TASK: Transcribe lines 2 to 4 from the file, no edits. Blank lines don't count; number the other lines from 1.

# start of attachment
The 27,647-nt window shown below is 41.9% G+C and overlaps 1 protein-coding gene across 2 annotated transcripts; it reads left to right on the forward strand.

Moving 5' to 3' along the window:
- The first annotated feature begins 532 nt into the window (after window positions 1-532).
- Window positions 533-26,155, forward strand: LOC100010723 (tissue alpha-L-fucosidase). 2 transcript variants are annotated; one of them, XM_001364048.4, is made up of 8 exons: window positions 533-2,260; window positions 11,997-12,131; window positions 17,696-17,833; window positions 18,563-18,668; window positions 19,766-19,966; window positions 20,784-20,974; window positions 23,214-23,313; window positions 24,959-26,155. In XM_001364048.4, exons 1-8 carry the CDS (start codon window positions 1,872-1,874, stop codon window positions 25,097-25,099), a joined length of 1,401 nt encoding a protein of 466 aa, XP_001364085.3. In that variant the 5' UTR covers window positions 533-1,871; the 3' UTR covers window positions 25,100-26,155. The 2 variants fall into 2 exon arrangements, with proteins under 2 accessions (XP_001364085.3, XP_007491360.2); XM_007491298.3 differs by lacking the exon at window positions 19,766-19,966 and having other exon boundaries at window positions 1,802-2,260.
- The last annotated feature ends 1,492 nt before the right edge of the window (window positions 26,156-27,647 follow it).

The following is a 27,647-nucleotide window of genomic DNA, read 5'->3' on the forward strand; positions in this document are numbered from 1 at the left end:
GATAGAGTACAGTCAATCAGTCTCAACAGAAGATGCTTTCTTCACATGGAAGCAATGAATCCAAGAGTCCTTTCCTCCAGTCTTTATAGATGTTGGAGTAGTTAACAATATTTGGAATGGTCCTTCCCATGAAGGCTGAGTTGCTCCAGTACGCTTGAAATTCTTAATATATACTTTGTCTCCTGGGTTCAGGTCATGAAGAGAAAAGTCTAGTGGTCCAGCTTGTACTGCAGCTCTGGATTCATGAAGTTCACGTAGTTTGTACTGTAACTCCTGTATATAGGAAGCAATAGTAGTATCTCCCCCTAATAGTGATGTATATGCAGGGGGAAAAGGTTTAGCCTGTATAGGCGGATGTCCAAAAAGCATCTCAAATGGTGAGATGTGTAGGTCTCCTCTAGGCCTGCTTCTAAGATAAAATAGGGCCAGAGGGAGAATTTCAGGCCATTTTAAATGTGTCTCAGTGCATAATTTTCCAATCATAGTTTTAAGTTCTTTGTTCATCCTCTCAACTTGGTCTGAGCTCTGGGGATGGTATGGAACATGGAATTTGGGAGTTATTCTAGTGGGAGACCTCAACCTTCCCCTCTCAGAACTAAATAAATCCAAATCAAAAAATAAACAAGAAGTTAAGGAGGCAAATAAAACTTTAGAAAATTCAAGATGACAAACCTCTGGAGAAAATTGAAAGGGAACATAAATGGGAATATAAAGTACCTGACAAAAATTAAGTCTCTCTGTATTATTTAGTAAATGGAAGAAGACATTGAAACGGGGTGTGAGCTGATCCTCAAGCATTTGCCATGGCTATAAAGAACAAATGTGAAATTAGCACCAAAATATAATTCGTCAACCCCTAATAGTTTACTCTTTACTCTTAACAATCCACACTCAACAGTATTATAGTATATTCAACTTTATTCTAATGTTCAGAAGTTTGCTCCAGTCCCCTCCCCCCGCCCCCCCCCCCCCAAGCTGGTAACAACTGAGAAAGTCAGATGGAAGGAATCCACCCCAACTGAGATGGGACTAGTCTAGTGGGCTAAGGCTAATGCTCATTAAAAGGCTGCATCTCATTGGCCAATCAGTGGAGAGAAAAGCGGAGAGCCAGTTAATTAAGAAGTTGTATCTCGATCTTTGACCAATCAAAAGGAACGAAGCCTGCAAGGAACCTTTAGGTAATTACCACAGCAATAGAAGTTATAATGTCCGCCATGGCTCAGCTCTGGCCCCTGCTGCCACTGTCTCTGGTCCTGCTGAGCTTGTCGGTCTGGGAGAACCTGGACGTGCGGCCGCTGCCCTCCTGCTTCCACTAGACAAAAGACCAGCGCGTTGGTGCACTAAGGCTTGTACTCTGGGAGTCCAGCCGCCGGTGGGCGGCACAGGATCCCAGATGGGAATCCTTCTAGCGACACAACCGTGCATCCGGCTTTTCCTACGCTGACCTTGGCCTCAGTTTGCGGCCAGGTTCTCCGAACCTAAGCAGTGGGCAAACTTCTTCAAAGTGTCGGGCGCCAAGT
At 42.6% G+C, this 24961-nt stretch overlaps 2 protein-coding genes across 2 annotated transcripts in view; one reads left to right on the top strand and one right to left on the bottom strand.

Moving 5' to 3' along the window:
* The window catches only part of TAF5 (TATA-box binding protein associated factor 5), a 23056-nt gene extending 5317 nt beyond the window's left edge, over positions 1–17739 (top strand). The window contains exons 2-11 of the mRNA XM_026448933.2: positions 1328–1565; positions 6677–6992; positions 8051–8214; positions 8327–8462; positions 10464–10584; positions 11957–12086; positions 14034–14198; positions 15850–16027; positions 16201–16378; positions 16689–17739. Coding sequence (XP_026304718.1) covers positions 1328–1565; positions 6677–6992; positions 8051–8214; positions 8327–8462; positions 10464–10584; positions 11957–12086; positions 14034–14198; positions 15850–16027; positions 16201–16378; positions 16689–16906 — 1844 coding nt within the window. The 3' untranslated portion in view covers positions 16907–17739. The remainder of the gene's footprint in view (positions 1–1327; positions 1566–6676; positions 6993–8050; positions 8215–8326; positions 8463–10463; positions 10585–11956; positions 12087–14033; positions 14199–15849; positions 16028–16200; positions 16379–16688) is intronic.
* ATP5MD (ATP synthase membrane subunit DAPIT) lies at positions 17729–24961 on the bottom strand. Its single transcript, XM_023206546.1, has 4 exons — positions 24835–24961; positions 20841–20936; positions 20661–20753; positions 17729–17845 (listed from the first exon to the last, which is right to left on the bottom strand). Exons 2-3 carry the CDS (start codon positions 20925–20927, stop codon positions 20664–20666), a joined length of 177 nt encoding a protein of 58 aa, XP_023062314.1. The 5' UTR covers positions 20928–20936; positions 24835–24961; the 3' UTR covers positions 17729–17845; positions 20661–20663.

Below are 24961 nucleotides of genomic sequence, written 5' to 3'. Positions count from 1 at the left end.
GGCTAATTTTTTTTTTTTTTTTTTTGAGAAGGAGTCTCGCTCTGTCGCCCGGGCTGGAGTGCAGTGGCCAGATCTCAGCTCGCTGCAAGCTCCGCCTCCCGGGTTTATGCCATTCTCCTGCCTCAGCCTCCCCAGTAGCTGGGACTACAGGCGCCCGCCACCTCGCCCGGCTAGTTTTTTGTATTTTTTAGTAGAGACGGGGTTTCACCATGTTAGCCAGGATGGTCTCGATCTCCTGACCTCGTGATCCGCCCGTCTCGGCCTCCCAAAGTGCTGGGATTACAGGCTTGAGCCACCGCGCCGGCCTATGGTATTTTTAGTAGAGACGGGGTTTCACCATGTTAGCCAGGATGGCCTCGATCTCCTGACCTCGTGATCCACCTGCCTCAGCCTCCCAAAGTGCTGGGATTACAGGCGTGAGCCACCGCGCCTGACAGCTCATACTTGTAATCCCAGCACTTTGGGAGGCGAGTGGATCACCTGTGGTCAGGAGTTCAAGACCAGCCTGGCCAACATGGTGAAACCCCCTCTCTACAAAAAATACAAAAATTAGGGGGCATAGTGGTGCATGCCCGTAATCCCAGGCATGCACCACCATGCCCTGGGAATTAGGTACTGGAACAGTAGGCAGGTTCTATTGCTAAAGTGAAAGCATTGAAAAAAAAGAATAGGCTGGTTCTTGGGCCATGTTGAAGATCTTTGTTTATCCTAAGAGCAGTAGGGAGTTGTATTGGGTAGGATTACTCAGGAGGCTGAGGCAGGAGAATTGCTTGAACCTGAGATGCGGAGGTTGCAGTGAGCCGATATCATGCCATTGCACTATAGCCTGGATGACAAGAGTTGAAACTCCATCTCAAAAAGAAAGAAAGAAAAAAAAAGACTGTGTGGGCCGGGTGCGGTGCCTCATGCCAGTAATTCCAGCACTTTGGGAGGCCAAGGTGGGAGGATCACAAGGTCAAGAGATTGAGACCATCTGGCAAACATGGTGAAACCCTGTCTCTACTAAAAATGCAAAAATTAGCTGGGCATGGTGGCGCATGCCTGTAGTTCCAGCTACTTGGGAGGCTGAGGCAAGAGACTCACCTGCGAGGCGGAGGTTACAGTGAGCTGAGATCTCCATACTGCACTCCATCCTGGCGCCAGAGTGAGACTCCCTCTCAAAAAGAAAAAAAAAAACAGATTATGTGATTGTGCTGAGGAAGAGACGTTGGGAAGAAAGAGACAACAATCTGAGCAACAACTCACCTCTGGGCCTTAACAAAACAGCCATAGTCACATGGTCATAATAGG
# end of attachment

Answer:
Moving 5' to 3' along the window:
- The first annotated feature begins 532 nt into the window (after window positions 1-532).
- Window positions 533-26,155, forward strand: LOC100010723 (tissue alpha-L-fucosidase). 2 transcript variants are annotated; one of them, XM_001364048.4, is made up of 8 exons: window positions 533-2,260; window positions 11,997-12,131; window positions 17,696-17,833; window positions 18,563-18,668; window positions 19,766-19,966; window positions 20,784-20,974; window positions 23,214-23,313; window positions 24,959-26,155. In XM_001364048.4, exons 1-8 carry the CDS (start codon window positions 1,872-1,874, stop codon window positions 25,097-25,099), a joined length of 1,401 nt encoding a protein of 466 aa, XP_001364085.3. In that variant the 5' UTR covers window positions 533-1,871; the 3' UTR covers window positions 25,100-26,155. The 2 variants fall into 2 exon arrangements, with proteins under 2 accessions (XP_001364085.3, XP_007491360.2); XM_007491298.3 differs by lacking the exon at window positions 19,766-19,966 and having other exon boundaries at window positions 1,802-2,260.